PANDEMICSWill Invasive Fungal Infections Be the Last of Us?

Published 29 June 2023

In the post-apocalyptic drama television series “The Last of Us,” a mass fungal infection causes its hosts to transform into zombie-like creatures and collapses society. Is this an entirely fictional scenario? Scientists say that the TV series describes a situation which is closer to reality than we would like to believe, or hope.

“The Last of Us,” a post-apocalyptic drama television series based on the 2013 video game by the same name, is set twenty years into a pandemic caused by a mass fungal infection, which causes its hosts to transform into zombie-like creatures and collapses society.

Do the video game and TV series describe a completely fictional scenario? Experts say that, creative embellishments notwithstanding, “The Last of Us” describes a situation which is closer to reality than we would like to believe, or hope.

In a new article, Roxana Rodríguez Stewart and her co-authors discuss the growing threat of invasive fungal infections and the importance of antifungal stewardship. The article, “Will Invasive Fungal Infections be the Last of Us?” was published inthe Expert Review of Anti-infective Therapy:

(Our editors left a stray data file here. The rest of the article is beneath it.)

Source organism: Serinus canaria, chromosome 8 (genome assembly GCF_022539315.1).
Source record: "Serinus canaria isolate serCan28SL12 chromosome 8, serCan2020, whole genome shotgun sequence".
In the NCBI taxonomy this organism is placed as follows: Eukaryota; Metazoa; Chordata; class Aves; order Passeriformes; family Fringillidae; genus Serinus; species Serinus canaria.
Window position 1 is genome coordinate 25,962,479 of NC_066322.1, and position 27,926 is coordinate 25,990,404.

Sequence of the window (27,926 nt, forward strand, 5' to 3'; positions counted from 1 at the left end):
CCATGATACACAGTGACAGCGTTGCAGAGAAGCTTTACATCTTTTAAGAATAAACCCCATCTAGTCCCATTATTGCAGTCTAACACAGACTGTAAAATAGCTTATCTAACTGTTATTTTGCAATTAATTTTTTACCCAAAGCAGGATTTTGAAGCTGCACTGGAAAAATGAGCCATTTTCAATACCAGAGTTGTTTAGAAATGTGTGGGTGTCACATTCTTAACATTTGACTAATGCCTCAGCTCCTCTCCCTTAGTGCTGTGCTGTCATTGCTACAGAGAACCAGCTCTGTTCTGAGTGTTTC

Pandora Report writes:

“The video game-turned-HBO show ‘The Last of Us’ is a fanciful representation of a zombie apocalypse caused by a fungal infection. Although Ophiocordyceps, the ‘zombie fungi’ featured in the show, do not infect vertebrates, the show serves as a reminder that many fungi can cause life-threatening invasive fungal infections (IFIs). Candida and Aspergillus species are the most common and well-known causes of IFIs, but at least 300 species of opportunistic human pathogenic yeasts and molds exist.”

“Each year, IFIs are responsible for over 1.5 million deaths globally and, in the United States alone, impose health-care costs ranging from five to seven billion dollars [1,2]. During the COVID-19 pandemic, rates of death from fungal infections have increased [3], and the burden of IFIs is poised to grow given the expanding population of patients living with immunosuppressive conditions (e.g. solid organ and stem cell transplantation), increasing antifungal resistance, and potential climate-change related expansion of the geographic ranges in which pathogenic fungi live. Despite the morbidity and mortality associated with fungal infections and their growing public health importance, we still have much to learn about their diagnosis and management. In this review, we discuss gaps and global disparities in fungal laboratory capacity including antifungal susceptibility testing, the paucity of fungal surveillance, and the importance of antifungal stewardship, all against the backdrop of increasing antifungal resistance and a limited armamentarium of antifungal therapies.”